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Customer Review

19 of 20 people found the following review helpful
1.0 out of 5 stars Yet another masterpiece ruined by DNR, 1 Aug. 2012
This review is from: Sacrifice [Blu-ray] [1986] [US Import] (Blu-ray)
I totally disagree with the previous review; this is a wonderful movie ruined by excessive DNR, yet another one, shame on Kino. I'm sorry to say that there is far too much DNR manipulation, resulting on false edge enhancement, softness, and lack of detail. Movies shot in celluloid are supposed to be grainy, that is the cinematic soul of these movies, and by trying to eliminate it, the original definition of detail in the film is simply destroyed, hence the softness and blurry aspect. Looking at those waxy faces just makes me sad and wish for a real HD transfer of this wonderful movie as it was orignally shot, without artificial manipulation.
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Showing 1-3 of 3 posts in this discussion
Initial post: 29 Jun 2013 23:19:07 BDT
Last edited by the author on 30 Jun 2013 12:31:26 BDT
keithy says:
I saw your review before i purchased this and thought "it can't be that bad"

Sadly, you're spot on. A masterpiece ruined indeed.

In reply to an earlier post on 30 Jun 2013 11:57:58 BDT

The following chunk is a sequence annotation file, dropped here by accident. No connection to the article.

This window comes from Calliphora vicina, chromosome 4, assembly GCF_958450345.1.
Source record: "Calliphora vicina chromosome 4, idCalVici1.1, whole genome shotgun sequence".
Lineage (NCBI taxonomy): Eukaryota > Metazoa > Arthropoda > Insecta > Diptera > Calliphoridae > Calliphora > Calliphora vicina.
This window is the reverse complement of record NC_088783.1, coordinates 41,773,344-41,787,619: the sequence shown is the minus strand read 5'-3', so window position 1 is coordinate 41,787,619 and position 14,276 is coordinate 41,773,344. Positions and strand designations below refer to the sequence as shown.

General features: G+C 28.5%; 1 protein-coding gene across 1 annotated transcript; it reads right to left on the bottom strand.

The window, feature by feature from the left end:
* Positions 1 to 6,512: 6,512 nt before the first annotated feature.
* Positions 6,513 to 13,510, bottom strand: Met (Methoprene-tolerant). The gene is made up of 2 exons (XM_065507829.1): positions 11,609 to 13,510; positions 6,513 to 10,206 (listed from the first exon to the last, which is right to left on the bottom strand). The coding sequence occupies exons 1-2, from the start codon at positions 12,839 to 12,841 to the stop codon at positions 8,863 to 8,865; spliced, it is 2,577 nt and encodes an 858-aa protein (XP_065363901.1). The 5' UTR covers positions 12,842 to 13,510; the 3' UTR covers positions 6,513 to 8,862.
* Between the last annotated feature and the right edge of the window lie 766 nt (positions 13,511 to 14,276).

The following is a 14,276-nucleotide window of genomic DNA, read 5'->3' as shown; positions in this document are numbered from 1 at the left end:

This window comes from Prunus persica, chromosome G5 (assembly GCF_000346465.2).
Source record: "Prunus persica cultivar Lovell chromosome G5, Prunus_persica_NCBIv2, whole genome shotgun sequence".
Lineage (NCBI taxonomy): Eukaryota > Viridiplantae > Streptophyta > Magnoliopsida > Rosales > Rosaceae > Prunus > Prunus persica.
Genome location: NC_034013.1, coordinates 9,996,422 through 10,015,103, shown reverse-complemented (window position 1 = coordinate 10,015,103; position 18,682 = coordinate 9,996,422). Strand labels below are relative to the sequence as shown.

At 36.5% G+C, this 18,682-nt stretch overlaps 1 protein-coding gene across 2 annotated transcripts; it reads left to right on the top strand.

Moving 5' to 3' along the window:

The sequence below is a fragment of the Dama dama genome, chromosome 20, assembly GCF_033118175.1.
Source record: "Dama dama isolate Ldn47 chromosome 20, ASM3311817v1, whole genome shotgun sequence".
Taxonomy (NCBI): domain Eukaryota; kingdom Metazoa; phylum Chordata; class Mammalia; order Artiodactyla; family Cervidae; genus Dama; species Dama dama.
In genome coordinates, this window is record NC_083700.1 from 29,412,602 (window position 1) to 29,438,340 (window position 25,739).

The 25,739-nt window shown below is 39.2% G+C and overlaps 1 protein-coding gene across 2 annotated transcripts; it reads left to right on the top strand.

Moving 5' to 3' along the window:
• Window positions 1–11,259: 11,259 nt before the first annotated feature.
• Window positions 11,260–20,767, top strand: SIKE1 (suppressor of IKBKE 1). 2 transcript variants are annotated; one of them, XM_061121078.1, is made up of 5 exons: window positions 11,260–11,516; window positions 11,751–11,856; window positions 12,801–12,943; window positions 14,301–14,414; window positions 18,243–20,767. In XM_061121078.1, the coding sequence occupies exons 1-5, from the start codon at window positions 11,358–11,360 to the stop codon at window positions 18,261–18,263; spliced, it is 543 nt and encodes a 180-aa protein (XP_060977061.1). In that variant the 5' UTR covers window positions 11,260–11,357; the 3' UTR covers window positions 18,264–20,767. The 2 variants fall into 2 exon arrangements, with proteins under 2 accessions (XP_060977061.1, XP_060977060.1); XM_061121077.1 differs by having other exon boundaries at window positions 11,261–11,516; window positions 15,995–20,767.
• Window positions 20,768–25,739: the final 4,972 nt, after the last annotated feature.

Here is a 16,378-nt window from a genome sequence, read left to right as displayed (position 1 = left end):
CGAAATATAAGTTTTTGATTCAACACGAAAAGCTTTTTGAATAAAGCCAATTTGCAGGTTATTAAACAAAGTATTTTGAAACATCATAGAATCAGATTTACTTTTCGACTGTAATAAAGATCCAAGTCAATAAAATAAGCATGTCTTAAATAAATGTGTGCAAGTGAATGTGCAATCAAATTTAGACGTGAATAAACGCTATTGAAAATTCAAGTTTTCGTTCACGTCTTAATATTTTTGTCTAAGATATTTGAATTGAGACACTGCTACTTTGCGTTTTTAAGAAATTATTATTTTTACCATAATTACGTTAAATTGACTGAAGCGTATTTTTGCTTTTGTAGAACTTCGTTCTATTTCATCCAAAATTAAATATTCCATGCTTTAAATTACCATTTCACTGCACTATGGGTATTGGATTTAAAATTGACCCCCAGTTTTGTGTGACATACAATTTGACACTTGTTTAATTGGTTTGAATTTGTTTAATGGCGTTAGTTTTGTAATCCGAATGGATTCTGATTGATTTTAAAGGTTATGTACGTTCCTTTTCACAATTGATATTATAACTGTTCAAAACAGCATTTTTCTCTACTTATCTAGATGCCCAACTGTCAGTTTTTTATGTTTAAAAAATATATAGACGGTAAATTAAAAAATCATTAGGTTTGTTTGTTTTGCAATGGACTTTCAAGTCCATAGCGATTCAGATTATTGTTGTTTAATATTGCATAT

Well, I guess the only safe bet for flawless restorations and transfers of classics is the Criterion Collection. Other than this, it depends greatly on the particular studio. Some of the majors, like Universal, seem to be changing policy from preoosterous DNR to leaving the original unspoiled. But with the smaller studios, one never knows. Quite honestly, I was unable to finish watching this sad edition of such a wonderful movie.

In reply to an earlier post on 8 Nov 2014 09:00:05 GMT
Last edited by the author on 8 Nov 2014 09:02:33 GMT
Film Buff says:
I think even Criterion have a hard time doing justice to Tarkovsky's films. Check out their version of Andrei Rublev and you'll see what I mean. Tarkovsky deployed a color scheme in his films which is very unconventional. Varying from color to b/w via sepia and various experiments with filters, really the only way we can see these films as they should be seen is in the cinema on a good 35 mm print. Blu ray is the closest we get on the small screen, but I read the AE releases of these are not good at all. Alas we have to wait until a company such as Masters of Cinema/Eureka acquire the rights and do the job properly (or wait for transfer technology to catch up!). There's also a problem with subtitles (especially in the Russian films) not being good enough. Tarkovsky's reputation is primarily as a visual artist and it is often forgotten how much of his films rely on the spoken word. They should be translated properly if a non-Russian speaking audience is really going to understand and appreciate these marvelous films.
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